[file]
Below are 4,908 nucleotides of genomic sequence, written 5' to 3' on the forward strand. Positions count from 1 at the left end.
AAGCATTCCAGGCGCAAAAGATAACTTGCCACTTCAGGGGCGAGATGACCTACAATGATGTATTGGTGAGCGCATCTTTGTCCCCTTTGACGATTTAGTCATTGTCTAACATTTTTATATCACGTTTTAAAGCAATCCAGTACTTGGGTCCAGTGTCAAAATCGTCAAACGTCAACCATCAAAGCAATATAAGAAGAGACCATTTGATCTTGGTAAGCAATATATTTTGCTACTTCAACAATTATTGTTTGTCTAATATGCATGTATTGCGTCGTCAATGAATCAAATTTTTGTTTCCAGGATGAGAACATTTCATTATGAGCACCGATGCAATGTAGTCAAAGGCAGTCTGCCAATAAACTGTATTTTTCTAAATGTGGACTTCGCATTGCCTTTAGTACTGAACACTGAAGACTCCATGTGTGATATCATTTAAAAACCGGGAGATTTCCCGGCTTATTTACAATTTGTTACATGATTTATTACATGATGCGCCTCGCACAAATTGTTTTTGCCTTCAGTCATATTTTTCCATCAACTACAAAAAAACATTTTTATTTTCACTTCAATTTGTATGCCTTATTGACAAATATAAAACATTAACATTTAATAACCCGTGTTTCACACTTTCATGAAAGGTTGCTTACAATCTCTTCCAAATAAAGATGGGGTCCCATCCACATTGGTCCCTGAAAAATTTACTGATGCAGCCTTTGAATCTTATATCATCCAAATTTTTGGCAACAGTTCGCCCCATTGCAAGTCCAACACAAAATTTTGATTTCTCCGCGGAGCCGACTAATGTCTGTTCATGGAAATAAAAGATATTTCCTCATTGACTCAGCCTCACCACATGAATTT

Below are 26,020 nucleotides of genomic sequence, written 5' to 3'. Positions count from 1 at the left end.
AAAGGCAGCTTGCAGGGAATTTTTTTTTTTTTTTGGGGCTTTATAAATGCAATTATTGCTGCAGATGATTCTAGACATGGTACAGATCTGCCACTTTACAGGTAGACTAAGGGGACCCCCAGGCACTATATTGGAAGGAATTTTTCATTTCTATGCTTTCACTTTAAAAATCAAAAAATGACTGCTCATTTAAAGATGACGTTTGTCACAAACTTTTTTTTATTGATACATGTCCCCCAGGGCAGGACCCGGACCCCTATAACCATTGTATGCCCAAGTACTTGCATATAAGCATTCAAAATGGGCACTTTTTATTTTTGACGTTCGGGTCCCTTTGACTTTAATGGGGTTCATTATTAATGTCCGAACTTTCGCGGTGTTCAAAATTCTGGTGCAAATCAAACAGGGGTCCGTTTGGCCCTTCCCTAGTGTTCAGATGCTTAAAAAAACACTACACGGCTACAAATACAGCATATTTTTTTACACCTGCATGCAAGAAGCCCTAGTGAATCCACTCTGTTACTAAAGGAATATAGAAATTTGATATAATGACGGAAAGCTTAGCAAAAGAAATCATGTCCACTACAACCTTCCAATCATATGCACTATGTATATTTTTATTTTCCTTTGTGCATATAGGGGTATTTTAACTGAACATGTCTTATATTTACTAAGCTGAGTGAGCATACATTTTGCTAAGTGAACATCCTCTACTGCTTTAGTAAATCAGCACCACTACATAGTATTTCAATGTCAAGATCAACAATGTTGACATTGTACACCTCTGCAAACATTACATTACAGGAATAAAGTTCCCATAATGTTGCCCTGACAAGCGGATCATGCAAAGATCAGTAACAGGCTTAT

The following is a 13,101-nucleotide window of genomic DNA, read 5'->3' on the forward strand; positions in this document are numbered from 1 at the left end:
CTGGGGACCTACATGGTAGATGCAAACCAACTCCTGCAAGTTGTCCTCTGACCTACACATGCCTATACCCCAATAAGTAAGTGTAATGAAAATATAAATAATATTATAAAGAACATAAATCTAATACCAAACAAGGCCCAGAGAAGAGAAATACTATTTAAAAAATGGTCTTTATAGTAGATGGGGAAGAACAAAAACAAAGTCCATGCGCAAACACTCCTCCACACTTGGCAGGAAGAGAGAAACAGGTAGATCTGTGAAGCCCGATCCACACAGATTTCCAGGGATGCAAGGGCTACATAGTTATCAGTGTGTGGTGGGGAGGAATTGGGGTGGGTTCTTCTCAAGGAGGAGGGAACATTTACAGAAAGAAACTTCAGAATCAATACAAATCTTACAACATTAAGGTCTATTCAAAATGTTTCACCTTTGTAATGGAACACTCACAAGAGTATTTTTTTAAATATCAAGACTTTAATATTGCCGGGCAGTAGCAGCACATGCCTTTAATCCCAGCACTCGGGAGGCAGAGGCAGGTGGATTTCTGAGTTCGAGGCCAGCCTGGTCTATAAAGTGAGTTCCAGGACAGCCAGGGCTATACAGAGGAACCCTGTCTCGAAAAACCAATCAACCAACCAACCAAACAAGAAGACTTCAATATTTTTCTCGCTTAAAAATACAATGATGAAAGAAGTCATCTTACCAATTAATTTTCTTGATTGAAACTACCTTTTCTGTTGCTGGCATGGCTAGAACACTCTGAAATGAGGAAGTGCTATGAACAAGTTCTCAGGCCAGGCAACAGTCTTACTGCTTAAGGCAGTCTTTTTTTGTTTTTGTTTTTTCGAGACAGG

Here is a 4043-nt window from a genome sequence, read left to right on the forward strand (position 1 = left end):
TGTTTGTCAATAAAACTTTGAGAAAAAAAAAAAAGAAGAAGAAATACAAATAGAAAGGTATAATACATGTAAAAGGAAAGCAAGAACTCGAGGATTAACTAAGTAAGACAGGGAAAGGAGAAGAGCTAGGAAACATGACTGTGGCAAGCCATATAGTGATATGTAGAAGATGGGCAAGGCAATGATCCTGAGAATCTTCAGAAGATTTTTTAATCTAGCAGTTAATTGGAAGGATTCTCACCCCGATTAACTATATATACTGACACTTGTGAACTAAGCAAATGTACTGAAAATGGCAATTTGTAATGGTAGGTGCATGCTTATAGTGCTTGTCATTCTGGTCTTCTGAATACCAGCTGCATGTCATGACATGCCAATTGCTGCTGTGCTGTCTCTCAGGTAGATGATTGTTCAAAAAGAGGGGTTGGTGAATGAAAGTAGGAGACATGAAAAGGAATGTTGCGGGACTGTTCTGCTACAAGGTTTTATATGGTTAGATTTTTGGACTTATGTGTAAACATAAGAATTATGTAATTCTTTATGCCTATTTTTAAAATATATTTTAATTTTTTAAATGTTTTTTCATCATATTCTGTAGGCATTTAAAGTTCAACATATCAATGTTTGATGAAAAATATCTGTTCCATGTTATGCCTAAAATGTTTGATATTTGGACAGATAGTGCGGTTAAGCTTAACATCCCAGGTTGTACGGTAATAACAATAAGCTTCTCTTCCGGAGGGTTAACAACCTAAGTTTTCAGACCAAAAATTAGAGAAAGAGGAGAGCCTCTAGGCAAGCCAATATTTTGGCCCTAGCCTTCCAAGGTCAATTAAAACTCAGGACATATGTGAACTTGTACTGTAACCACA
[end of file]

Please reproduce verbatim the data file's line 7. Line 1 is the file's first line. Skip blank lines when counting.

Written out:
Here is a 4043-nt window from a genome sequence, read left to right on the forward strand (position 1 = left end):